Depending on the particular make and model of your reverb a room size parameter might also be available influencing how the density of the impulse response builds over time. Again, Room Size is a concept with no universal definition for how it changes a reverb processor's algorithm, we can only fine-tune and listen for these types of changes. Some reverbs provide an image of a room, sort of an architectural blueprint of the space and allow you to adjust qualities in the architecture.
You can change qualities of the space like the number of walls and the dimensions of the room. Maybe there are parameters for changing the acoustic reflectivity of the materials that make up the floor and the ceiling and the walls. This is all an interesting way to interact with a concept of artificial reverb, but it's important to realize that this is just an alternative user interface for driving subtle sonic qualities of your reverb processor. You're not hearing the actual sound of the variable room you've just envisioned.
The reverb output is influenced by the science of acoustics for sure, but it isn't actually calculating the precise reverberant qualities of the space you modified with these parameters. While Reverb Time, even as it varies with frequency and pre-delay, are crisp concepts that are straightforward to understand and relatively easy for the reverb unit to generate, these other parameters are more abstract. You don't need to worry about hearing the precise audible changes of a small tweak to a parameter labeled Density or Diffusion, instead we view them as ways to coax the sound in different directions.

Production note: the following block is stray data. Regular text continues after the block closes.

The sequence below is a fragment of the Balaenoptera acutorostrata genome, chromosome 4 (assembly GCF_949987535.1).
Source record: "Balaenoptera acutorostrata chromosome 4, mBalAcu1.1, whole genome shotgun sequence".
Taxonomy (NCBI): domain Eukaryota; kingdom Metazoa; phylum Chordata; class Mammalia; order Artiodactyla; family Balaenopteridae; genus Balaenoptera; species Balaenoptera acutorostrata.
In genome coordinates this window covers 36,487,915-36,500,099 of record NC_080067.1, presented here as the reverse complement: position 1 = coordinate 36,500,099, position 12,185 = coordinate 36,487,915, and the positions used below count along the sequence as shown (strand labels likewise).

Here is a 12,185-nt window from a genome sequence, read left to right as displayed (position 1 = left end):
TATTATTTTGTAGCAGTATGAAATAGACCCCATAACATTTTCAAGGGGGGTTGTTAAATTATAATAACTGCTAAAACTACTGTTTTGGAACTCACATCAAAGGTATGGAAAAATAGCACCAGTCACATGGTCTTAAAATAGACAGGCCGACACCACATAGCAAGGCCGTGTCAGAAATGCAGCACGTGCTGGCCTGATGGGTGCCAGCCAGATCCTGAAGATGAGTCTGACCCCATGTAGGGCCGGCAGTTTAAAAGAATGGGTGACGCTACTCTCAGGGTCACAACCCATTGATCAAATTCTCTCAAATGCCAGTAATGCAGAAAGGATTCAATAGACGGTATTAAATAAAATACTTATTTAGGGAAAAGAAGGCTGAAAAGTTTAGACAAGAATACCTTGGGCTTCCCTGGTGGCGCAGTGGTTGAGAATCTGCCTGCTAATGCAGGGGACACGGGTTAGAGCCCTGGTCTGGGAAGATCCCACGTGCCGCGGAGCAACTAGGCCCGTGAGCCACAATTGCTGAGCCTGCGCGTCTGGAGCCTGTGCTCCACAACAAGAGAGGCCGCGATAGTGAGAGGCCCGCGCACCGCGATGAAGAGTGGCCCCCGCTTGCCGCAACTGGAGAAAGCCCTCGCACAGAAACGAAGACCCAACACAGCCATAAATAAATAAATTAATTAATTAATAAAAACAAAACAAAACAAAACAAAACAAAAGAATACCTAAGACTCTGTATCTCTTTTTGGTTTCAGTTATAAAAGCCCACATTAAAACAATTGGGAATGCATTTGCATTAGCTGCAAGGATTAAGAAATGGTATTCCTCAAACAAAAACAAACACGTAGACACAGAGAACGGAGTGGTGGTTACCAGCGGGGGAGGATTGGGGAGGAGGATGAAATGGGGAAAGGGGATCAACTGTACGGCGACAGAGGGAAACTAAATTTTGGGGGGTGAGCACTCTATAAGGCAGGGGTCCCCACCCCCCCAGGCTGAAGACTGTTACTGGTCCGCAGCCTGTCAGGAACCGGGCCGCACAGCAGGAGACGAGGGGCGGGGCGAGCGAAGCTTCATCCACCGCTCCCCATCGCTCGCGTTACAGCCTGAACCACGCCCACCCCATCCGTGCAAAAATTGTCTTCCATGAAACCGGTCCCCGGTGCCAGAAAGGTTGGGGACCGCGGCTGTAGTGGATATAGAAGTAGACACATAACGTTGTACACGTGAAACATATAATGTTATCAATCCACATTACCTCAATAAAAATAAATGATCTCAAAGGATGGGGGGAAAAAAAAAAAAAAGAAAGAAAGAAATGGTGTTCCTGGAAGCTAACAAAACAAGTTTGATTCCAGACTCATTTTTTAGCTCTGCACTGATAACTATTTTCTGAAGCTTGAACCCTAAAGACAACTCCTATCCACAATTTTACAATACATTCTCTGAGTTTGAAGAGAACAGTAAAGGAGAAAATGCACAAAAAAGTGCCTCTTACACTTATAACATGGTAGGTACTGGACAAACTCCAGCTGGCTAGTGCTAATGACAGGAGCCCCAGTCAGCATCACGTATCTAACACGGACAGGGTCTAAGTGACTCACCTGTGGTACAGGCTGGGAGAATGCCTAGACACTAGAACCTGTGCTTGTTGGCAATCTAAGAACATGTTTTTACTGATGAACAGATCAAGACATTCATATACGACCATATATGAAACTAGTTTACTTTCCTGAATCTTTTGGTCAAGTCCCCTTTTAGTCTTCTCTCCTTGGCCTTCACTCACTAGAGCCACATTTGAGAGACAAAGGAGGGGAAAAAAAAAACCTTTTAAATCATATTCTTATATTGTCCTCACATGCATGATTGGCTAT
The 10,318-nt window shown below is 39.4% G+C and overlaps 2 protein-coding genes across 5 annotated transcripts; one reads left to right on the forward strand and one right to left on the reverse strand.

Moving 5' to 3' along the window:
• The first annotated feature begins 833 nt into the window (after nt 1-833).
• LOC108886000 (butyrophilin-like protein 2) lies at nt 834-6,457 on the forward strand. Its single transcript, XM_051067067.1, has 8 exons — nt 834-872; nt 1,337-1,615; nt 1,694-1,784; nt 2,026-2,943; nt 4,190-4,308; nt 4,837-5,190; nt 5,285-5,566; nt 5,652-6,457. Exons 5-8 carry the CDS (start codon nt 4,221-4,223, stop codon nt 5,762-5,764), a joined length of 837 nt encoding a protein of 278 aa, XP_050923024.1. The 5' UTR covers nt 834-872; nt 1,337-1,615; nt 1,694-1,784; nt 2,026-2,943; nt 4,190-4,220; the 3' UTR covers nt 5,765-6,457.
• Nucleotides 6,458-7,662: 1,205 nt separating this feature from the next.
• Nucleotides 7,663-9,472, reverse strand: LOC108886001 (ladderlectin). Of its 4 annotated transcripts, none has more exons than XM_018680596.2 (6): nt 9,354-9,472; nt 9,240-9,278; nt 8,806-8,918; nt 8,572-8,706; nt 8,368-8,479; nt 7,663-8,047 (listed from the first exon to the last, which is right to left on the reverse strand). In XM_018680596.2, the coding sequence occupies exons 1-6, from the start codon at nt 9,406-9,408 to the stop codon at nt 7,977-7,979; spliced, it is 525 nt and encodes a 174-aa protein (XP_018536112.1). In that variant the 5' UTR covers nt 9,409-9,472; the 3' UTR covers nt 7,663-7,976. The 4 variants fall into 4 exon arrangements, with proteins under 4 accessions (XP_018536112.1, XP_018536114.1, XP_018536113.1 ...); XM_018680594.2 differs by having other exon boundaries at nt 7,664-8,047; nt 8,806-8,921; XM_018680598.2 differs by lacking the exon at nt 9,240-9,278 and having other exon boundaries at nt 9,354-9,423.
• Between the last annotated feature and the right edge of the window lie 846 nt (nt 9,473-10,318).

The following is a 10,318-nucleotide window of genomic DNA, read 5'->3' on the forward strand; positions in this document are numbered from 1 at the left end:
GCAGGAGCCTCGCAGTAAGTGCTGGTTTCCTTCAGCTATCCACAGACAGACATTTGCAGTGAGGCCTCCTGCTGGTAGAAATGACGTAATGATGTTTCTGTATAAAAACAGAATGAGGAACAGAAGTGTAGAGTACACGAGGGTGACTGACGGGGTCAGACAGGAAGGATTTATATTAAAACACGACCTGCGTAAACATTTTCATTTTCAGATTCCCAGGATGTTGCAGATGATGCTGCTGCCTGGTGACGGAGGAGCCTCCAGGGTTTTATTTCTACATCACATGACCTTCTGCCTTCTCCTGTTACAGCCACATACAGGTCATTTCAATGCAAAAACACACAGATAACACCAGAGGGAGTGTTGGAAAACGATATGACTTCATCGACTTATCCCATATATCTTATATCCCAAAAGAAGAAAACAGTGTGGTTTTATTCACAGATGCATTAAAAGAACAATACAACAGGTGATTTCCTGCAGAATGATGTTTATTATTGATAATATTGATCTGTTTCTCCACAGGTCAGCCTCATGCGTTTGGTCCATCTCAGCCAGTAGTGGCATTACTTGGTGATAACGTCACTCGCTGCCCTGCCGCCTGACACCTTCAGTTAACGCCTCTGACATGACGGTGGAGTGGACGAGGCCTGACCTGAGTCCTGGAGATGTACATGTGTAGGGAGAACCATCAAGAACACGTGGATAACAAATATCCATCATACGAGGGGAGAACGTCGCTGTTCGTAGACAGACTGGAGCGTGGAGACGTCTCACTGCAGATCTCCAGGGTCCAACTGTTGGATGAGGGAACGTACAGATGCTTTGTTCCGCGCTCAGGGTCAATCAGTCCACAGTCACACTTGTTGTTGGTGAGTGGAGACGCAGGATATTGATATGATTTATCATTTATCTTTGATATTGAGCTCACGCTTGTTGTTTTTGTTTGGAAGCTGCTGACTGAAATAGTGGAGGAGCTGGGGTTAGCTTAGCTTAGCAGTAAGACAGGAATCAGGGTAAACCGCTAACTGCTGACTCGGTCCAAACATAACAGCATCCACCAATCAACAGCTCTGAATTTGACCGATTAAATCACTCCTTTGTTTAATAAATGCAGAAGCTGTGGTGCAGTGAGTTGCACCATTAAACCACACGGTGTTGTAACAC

The typical approach is to listen to it at its preset value, then crank it up to an extreme setting and listen for sonic differences. Then crank it down to a value near the other extreme and listen again. Then return to the middle and listen. If global trends are revealed, and you like what you're hearing then adjust it to taste. If you don't hear much change, don't sweat it, it may be too subtle to bother with given the spectral and temporal qualities of the tracks you're mixing today.
In those cases, I just leave those other parameters at their default values and move on.
Find answers to the most frequently asked questions about Foundations of Audio: Reverb.
Here are the FAQs that matched your search "":
Sorry, there are no matches for your search ""—to search again, type in another word or phrase and click search.
Access exercise files from a button right under the course name.
Search within course videos and transcripts, and jump right to the results.
Remove icons showing you already watched videos if you want to start over.
Make the video wide, narrow, full-screen, or pop the player out of the page into its own window.
Click on text in the transcript to jump to that spot in the video. As the video plays, the relevant spot in the transcript will be highlighted.